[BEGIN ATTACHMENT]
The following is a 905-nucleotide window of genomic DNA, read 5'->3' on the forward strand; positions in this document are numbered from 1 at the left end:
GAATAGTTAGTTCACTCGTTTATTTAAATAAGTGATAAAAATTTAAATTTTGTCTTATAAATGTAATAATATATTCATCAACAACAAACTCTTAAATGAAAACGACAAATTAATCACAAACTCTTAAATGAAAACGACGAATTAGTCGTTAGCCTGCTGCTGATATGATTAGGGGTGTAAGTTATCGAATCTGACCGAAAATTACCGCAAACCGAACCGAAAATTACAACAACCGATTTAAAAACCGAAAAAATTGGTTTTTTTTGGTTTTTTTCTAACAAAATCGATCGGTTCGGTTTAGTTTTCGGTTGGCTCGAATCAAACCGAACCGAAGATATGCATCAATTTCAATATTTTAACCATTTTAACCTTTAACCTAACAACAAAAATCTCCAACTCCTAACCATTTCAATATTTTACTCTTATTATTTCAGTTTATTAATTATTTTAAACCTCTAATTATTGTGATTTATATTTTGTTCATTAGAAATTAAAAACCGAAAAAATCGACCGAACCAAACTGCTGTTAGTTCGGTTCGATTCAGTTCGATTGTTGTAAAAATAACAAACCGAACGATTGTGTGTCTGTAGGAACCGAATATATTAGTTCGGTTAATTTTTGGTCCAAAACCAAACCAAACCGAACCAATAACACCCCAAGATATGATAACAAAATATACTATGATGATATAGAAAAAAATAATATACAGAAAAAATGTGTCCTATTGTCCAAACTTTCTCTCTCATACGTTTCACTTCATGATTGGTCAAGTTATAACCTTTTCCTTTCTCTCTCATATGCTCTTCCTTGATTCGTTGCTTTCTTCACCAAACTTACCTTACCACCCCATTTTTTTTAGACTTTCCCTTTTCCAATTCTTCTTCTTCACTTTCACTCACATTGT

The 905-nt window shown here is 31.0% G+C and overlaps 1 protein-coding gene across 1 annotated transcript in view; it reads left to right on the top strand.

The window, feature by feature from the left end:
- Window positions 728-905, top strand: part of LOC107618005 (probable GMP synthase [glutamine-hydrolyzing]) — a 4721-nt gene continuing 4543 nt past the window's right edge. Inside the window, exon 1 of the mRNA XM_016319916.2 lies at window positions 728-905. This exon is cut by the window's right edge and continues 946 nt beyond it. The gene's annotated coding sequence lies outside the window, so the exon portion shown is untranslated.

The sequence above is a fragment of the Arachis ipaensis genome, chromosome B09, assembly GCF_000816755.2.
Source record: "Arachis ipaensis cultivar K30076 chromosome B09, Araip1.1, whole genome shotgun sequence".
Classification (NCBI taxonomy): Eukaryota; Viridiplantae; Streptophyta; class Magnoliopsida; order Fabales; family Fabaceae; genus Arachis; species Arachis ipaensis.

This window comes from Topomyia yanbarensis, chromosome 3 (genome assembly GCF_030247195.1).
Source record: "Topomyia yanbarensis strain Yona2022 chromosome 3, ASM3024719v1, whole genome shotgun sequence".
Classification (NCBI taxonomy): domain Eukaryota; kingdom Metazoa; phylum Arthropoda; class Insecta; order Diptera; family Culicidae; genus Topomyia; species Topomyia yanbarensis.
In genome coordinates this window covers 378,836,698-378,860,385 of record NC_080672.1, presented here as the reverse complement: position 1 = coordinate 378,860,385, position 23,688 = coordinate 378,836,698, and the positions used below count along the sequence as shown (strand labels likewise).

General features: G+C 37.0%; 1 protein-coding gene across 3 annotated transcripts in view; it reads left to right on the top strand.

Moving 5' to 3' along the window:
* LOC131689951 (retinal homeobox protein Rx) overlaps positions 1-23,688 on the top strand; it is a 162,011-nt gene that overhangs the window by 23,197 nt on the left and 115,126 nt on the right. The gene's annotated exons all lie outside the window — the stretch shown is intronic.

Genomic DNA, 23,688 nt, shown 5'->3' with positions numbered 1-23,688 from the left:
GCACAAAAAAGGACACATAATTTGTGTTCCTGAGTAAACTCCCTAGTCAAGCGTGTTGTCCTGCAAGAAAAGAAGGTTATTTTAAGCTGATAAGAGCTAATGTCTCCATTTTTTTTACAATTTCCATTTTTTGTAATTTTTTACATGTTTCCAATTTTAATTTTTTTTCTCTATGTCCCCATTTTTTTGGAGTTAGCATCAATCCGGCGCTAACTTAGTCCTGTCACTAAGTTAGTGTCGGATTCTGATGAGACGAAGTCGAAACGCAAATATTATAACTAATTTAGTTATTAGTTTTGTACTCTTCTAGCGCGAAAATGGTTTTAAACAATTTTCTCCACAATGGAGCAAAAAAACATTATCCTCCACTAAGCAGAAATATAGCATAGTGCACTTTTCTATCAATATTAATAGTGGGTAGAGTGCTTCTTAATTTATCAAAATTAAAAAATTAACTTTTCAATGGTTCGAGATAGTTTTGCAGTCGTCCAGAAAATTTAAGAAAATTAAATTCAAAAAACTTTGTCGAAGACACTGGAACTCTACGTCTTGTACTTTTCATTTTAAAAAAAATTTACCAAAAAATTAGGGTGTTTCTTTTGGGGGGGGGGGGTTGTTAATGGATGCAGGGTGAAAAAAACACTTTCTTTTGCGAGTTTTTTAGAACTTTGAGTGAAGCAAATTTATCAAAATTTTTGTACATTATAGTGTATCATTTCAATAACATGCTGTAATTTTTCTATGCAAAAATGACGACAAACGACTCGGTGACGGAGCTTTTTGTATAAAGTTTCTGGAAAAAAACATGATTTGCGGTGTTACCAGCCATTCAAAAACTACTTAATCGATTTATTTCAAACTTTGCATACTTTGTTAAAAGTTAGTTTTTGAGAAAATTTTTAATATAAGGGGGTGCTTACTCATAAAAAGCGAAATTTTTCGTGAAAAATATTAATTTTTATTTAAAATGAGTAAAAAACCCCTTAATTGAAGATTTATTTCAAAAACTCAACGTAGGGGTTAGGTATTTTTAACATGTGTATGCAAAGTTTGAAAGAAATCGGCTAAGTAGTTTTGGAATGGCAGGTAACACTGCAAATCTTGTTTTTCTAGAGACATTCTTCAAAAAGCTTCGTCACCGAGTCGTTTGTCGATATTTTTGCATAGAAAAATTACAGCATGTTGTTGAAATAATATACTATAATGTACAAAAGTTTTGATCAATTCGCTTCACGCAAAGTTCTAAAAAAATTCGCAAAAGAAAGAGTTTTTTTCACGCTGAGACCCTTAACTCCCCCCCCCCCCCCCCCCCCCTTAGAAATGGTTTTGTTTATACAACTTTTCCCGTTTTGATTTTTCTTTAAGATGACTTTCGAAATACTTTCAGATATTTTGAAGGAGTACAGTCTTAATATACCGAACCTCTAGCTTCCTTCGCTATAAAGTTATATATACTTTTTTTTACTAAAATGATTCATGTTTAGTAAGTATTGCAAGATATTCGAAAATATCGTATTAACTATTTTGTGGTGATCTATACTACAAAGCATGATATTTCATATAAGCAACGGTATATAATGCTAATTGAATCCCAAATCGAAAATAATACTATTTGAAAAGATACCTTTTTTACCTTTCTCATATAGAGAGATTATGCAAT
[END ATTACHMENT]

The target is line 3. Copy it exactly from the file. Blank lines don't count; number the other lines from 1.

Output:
The 905-nt window shown here is 31.0% G+C and overlaps 1 protein-coding gene across 1 annotated transcript in view; it reads left to right on the top strand.